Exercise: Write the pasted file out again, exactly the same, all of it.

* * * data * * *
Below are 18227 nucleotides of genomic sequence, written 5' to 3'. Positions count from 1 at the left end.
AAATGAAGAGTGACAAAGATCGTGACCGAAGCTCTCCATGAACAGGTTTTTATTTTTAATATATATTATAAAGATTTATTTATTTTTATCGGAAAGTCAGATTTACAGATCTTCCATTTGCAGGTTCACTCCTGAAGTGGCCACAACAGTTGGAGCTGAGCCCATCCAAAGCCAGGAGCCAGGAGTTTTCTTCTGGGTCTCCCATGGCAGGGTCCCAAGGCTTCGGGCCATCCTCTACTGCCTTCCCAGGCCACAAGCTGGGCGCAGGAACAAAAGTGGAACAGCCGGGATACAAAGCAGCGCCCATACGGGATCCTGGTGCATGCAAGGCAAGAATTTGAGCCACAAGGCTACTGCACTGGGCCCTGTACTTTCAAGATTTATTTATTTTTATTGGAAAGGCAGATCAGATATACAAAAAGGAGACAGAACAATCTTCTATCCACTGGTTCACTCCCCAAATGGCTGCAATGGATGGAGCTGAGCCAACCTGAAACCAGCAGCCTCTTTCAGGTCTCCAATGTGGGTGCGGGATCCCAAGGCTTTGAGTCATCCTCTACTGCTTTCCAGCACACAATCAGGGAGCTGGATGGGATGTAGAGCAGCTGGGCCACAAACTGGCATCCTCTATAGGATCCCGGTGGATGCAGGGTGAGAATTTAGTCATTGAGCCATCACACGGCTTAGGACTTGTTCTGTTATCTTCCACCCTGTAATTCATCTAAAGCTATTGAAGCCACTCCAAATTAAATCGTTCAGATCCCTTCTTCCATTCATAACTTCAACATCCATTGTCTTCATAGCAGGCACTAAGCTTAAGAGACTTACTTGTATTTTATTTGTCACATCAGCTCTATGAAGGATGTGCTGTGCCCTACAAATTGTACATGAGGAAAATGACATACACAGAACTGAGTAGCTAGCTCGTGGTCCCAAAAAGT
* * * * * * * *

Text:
Below are 18227 nucleotides of genomic sequence, written 5' to 3'. Positions count from 1 at the left end.
AAATGAAGAGTGACAAAGATCGTGACCGAAGCTCTCCATGAACAGGTTTTTATTTTTAATATATATTATAAAGATTTATTTATTTTTATCGGAAAGTCAGATTTACAGATCTTCCATTTGCAGGTTCACTCCTGAAGTGGCCACAACAGTTGGAGCTGAGCCCATCCAAAGCCAGGAGCCAGGAGTTTTCTTCTGGGTCTCCCATGGCAGGGTCCCAAGGCTTCGGGCCATCCTCTACTGCCTTCCCAGGCCACAAGCTGGGCGCAGGAACAAAAGTGGAACAGCCGGGATACAAAGCAGCGCCCATACGGGATCCTGGTGCATGCAAGGCAAGAATTTGAGCCACAAGGCTACTGCACTGGGCCCTGTACTTTCAAGATTTATTTATTTTTATTGGAAAGGCAGATCAGATATACAAAAAGGAGACAGAACAATCTTCTATCCACTGGTTCACTCCCCAAATGGCTGCAATGGATGGAGCTGAGCCAACCTGAAACCAGCAGCCTCTTTCAGGTCTCCAATGTGGGTGCGGGATCCCAAGGCTTTGAGTCATCCTCTACTGCTTTCCAGCACACAATCAGGGAGCTGGATGGGATGTAGAGCAGCTGGGCCACAAACTGGCATCCTCTATAGGATCCCGGTGGATGCAGGGTGAGAATTTAGTCATTGAGCCATCACACGGCTTAGGACTTGTTCTGTTATCTTCCACCCTGTAATTCATCTAAAGCTATTGAAGCCACTCCAAATTAAATCGTTCAGATCCCTTCTTCCATTCATAACTTCAACATCCATTGTCTTCATAGCAGGCACTAAGCTTAAGAGACTTACTTGTATTTTATTTGTCACATCAGCTCTATGAAGGATGTGCTGTGCCCTACAAATTGTACATGAGGAAAATGACATACACAGAACTGAGTAGCTAGCTCGTGGTCCCAAAAAGT